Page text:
Wednesday, August 29, 2007

Stark Masonic Theosophy

handwritten frontispiece - physica, metaphysica, hyperphysica

magickal schematic x 2

kabbalistic schema

kabbalistic schema (detail)

figura cabbalistica

instrumentum fiat natura

transmutation schematic

mysterium magnum studium universale

allegorical alchemical motif

instrumentum divinum - alchemy symbols

celestial configurations for metal transmutation

alchemy model

Johann August Starck [Stark] (1741–1816) was a Professor of both oriental languages and theology in St Petersburg, Königsberg and (mostly) Darmstadt. He was a prolific author, particularly noted for his studies of comparative religions.

Starck joined the Freemasons in France when he was about twenty years old. The story goes that when he was in Russia he met with a Rosicrucian who had been closely acquainted with a founder of a Masonic Lodge in Florence in the early 18th century. The founder was a collector of ancient manuscripts and that Lodge became a centre for Rosicrucian, alchemy and theosophical discussion and enquiry. Secret knowledge divined from the 11th century Knights Templar, as laid out in the manuscripts, greatly contributed to the founding of Hermetic traditions within the developing Masonic fraternity in Germany.

Starck appears to have been what you might call a significant player in German Freemasonry as a direct result of his being exposed to the Florentine teachings. He was a leader of a faction (oh yes, Life of Brian correspondences seem appropriate) called the Klerkikat which joined with the existing Knights Templar order of Freemasons, the Strict Observance, but a schism eventually developed due to Starck's peculiar brand of Masonic beliefs. He was accused of being a Catholic and became quite an unpopular figure despite his receiving plum academic and civil appointments (he was a colleague and friend of philosopher Immanuel Kant). Apparently many of the ideas formulated or advocated by Starck persist into modern day Freemasonry.

One of the more notable subjects of his authorship appeared in the 1803 book, 'Triumph of Philosophy', in which Starck:

"claimed that the Illuminati, a freemasonry group founded by Adam Weishaupt (1748-1830) in 1776, stood behind the French revolution and were secretly pursuing similar lawless and godless schemes in German lands and elsewhere."
How does any of these conspiracy and esoteric shenanigans relate to the intriguing images in this post? The simple answer is: I'm not really sure. They appear in three manuscripts recently uploaded by Wolfenbütteler Digitale Bibliothek and all are attributed to Johann August Starck (or at least, they are listed under his name as author). It would seem they are either copies of, or notes and symbols dervied from, the renowned 'Geheime Figuren der Rosenkreuzer' (Secret Symbols of the Rosicrucians) from the late 18th century.

-Ms. Cod. Guelf. 454 Nov.
-Ms. Cod. Guelf. 455 Nov.
-Ms. Cod. Guelf. 456 Nov.

As you might imagine, background research about this topic is apt to lead a person to some 'interesting' websites to say the least, where everything from the world bank, Cagliostro and the twin towers make an appearance. Consequently I'm only going to recommend the Starck biography in the Immanuel Kant teaching site at Manchester College. Anyone with a deeper interest in all of this has already gone off on their own searching quests no doubt. Related: alchemy/'La Très Sainte Trinosophie'.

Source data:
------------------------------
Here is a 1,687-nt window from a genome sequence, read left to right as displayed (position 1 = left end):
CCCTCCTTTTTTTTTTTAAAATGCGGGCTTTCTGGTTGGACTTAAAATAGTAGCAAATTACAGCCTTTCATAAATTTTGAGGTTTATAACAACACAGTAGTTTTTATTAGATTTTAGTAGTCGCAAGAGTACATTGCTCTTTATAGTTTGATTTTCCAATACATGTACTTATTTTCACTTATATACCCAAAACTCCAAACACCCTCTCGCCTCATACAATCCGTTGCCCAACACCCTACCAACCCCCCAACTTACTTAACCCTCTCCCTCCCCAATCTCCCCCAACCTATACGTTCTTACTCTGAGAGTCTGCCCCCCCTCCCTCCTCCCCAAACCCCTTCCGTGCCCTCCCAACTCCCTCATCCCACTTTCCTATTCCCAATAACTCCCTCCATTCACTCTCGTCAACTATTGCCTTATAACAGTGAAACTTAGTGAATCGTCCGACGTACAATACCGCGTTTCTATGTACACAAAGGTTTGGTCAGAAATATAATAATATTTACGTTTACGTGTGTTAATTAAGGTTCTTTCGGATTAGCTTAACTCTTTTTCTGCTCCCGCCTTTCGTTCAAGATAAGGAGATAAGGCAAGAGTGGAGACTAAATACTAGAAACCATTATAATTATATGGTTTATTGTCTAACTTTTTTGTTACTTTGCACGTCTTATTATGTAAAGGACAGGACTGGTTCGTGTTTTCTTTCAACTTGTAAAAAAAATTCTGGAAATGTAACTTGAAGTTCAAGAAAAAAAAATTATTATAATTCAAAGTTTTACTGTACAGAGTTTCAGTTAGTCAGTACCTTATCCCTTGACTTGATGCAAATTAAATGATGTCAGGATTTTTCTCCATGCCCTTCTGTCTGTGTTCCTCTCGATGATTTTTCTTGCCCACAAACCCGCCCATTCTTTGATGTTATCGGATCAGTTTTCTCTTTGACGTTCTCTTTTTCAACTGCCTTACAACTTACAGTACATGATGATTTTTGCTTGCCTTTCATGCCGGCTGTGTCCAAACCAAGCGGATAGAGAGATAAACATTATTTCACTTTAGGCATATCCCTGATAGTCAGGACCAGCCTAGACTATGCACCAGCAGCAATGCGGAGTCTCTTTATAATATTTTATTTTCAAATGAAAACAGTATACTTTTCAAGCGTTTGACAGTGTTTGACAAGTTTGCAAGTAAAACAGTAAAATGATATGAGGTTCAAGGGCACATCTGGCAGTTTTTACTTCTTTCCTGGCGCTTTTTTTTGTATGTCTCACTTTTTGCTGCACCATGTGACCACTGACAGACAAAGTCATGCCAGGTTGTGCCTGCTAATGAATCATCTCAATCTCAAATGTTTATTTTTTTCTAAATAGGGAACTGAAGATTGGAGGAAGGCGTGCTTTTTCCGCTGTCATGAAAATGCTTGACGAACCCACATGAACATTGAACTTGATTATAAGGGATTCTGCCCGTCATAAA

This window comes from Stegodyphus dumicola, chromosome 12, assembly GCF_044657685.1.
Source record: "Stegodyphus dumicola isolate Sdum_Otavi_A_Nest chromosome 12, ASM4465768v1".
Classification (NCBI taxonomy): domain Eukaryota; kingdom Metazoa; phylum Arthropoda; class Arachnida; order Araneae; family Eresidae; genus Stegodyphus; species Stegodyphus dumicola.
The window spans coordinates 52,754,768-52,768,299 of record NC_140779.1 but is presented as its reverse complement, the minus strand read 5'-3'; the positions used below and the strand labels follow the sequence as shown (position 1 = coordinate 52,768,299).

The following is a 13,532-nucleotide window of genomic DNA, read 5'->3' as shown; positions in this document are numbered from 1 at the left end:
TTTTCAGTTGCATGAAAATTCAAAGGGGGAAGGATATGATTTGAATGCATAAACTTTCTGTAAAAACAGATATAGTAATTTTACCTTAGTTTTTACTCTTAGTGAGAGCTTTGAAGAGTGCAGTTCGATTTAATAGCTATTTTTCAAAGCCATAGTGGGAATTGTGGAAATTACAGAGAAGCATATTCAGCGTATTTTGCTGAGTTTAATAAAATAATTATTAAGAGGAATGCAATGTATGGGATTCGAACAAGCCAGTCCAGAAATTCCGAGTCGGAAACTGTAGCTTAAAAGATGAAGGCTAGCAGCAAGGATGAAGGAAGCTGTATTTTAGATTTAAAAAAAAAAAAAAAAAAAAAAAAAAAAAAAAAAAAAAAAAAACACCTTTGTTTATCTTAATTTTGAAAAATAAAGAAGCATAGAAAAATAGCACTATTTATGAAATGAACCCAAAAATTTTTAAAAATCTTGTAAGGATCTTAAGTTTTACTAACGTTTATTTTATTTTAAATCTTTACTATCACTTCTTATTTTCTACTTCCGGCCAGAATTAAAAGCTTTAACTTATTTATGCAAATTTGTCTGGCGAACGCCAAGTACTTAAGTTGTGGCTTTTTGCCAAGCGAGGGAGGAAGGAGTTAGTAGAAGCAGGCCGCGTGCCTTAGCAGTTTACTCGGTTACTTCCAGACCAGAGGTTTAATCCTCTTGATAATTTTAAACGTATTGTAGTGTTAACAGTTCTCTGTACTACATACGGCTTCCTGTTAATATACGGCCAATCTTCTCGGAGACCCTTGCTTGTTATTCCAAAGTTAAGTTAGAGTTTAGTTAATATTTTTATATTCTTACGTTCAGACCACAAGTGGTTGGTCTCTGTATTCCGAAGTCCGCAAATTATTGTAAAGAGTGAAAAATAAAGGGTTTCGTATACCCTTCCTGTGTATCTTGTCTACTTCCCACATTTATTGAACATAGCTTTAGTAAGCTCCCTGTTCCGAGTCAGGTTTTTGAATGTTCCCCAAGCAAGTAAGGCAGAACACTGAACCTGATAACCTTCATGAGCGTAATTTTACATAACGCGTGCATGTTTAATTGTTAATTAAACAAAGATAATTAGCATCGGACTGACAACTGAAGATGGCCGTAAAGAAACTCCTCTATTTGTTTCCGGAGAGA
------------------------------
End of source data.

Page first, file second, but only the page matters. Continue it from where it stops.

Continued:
Unknown said...

great, i was thinking about some relation with kant!


pieldivina said...

Sigo con muchísimo interés tu blog a pesar de que mi inglés no es muy bueno. Thank you.

bioephemera said...

I have no clue what is going on in any of that, but I LOVE it. It does frighten me a little though. Suppose I proudly put it on my wall as inspiration, and it ends up being a recipe for bringing about the End Times, or even worse, a sequel to the Da Vinci Code?

David Apatoff said...

I love that pseudo-scientific mystical stuff! Uranographic charts, philosophical recipe books, Roadmaps of heaven... it must be great to have a system of beliefs that will let you attach numbers and shapes to the most intangible, subjective topics with such certainty.

I'd like to live in that world, but those of us who are locked out, pressing our noses enviously to the window pane, can still enjoy this work. You don't have to understand this secret code to enjoy the existence of the code.

Yanuly Sanson said...

After all the fuzz about an ultimate conspiration being masterminded by a chosen few thru the ages, it's such a refreshing treat to learn that even amongst their midst were people that disgressed with their methods and purported ends. This casts a more realistic picture of these seemingly eternal schemers and somehow crumbles their credibility and overall fearsomeness.
Whoa! that was mouthful. Be merciful, Illuminator Supreme!

Rachele Wilson said...

The first few images look like stylised versions of parts of the kabbalah.
It's not some 'secret code' only for a chosen few! If a person feels the need to question why we're here and how the universe works then they start to find these things out for themselves.
Numbers and 2d pictures were the understanding of the people of those times. I'm sure if they had most holy scriptures in virtual reality mode we'd all be living more fulfilling lives!
Anyone can join the Theosophical Society or the Masons. But then it's better to do your own research :)
Love & light to all on the Path!

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